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Student designers at Ohio State University compete in a unique challenge each year. Their goal is to design a graphic for a Framery pod that will be placed on campus for generations to come.
The Ohio State University in Columbus, Ohio, is one of the top public universities in the USA for innovation – with leading approaches to curriculum, campus life, and facilities.
Since 2019, student designers at The Ohio State University have been given the opportunity to leave their mark by designing and implementing Framery pods across campus. Each year, Junior interior design students design and submit their ideas for custom wrap decals for Framery Q soundproof pod. The winning students get their designs wrapped on a brand new Framery pod placed on campus for students and faculty alike.
Universities around the world have discovered the benefit of placing Framery pods in strategic locations on their campus. Soundproof pods become a space to gather and study that is neither the classroom nor the dormitories. Whether it’s for group meetings, solo studying, or simply taking a moment to recharge,
By incorporating these pods into university campuses, institutions like OSU are prioritizing student well-being, productivity, and creativity. Returning to campus following the pandemic, students have an increased need for learning spaces to accommodate their new hybrid schedules.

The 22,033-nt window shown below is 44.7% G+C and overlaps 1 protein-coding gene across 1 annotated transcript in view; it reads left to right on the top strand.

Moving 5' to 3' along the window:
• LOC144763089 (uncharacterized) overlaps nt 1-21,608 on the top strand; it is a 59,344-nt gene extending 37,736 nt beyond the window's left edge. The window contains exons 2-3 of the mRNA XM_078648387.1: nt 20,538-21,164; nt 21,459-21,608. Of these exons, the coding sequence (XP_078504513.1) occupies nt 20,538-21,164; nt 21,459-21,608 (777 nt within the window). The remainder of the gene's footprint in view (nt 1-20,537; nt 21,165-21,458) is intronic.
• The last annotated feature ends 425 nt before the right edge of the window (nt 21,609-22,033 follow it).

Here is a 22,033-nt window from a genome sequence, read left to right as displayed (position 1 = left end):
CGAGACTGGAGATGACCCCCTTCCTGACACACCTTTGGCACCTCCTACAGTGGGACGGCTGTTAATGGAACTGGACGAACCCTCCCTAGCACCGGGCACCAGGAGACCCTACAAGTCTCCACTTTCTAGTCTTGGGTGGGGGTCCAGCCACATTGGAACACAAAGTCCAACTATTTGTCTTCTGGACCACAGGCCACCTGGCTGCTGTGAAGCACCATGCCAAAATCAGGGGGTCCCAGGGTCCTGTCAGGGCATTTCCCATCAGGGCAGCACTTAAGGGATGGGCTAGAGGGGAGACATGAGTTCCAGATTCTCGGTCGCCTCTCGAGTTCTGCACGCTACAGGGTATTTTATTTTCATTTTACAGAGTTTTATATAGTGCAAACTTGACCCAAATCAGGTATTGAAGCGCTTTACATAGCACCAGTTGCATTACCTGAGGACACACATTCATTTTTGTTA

These types of third spaces are increasingly important for students who operate in a hybrid learning environment. As the demands of modern education continue to evolve, soundproof pods serve as essential assets. The pods are integral in encouraging academic excellence and building a sense of inclusion within the vibrant campus community.
Established in 1870, The Ohio State University is one of the top public universities in the US. The university boasts over 60,000 students and more than 200 academic centers and institutes.
For the past few years, design students at Ohio State have been participating in an annual competition to leave their own personal mark on campus through designing graphic wraps for Framery pods. Engaging students in the design process creates spaces that reflect the needs and aspirations of its diverse campus community.